I deliberately haven’t commented on the Times’ paywall numbers (readership down 90 per cent) which were issued earlier this week as I think it is important that this experiment is given a fair shout without too much sniping from the sidelines, especially from a PR man!
However, I can’t help but comment on an interesting little aside from journalist Heather Brooke on her website in which she defends her decision to go and work for the Times behind their paywall. She had this to say on her blog: “I actually believe journalism must improve if the Times is asking people to pay for it, as readers are not going to pay for inaccurate rumour or propaganda. They can get that anywhere – for free.”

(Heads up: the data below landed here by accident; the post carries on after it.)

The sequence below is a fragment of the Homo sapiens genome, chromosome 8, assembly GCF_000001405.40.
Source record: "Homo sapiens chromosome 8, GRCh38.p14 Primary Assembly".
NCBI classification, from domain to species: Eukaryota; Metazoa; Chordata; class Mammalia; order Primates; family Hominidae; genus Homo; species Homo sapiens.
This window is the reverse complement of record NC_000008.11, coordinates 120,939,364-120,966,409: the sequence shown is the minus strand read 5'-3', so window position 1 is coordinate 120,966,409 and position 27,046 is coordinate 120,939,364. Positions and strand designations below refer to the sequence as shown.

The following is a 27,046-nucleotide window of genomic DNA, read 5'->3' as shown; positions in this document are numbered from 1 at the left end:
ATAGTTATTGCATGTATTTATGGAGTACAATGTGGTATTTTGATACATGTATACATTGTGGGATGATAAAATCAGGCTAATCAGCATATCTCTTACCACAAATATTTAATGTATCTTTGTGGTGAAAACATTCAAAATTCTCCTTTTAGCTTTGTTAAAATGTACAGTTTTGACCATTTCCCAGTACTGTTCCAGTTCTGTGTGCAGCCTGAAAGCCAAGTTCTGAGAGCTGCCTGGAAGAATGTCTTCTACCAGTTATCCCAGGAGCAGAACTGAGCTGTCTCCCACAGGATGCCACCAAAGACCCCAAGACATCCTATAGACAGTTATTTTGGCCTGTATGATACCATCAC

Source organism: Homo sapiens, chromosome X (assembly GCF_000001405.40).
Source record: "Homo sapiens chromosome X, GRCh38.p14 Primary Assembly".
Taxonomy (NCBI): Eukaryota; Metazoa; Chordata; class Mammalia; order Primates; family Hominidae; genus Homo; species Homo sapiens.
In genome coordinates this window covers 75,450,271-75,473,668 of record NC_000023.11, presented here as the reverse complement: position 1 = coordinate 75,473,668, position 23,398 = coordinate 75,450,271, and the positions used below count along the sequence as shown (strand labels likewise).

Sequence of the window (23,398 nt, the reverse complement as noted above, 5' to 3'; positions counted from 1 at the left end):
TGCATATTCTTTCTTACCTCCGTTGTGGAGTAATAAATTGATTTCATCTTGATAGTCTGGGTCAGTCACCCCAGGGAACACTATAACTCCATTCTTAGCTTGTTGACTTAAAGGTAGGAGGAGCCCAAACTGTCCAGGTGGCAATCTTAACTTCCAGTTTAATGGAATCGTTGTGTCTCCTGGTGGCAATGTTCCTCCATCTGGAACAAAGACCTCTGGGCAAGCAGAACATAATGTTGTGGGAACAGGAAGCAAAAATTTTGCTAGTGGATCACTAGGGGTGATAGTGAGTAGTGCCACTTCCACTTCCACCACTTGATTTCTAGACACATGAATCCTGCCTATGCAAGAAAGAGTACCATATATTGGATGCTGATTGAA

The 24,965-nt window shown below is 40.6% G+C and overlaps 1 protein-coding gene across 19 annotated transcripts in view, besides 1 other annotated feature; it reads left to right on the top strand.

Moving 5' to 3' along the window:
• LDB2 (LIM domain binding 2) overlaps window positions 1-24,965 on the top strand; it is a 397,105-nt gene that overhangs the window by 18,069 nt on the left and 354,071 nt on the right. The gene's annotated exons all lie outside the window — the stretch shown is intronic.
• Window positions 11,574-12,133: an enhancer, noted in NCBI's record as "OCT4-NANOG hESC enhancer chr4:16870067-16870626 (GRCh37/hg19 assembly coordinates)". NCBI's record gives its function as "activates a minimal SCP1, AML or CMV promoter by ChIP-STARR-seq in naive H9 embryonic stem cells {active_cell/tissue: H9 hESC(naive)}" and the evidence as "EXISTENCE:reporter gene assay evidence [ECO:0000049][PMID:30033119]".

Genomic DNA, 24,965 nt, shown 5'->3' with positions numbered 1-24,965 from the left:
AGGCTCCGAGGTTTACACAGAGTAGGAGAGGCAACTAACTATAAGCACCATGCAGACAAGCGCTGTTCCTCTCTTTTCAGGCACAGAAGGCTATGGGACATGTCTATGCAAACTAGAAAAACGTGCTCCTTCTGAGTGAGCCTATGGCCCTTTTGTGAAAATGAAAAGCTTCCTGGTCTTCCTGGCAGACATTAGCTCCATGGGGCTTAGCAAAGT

If what Brooke is saying is that paywalls will mean an end to ‘churnalism’ (the running of news stories cribbed from other sources without any fact checking or further information being provided), more original content, more investigative reporting, better and more incisive comment, then she could be onto something.
Of course, the issue is that all of the above has a cost attributed, mainly in the form of actually having more journalists, which destroys margins. After a decade of ever-shrinking editorial departments this would be a considerable volte face for the industry and most importantly its proprietors.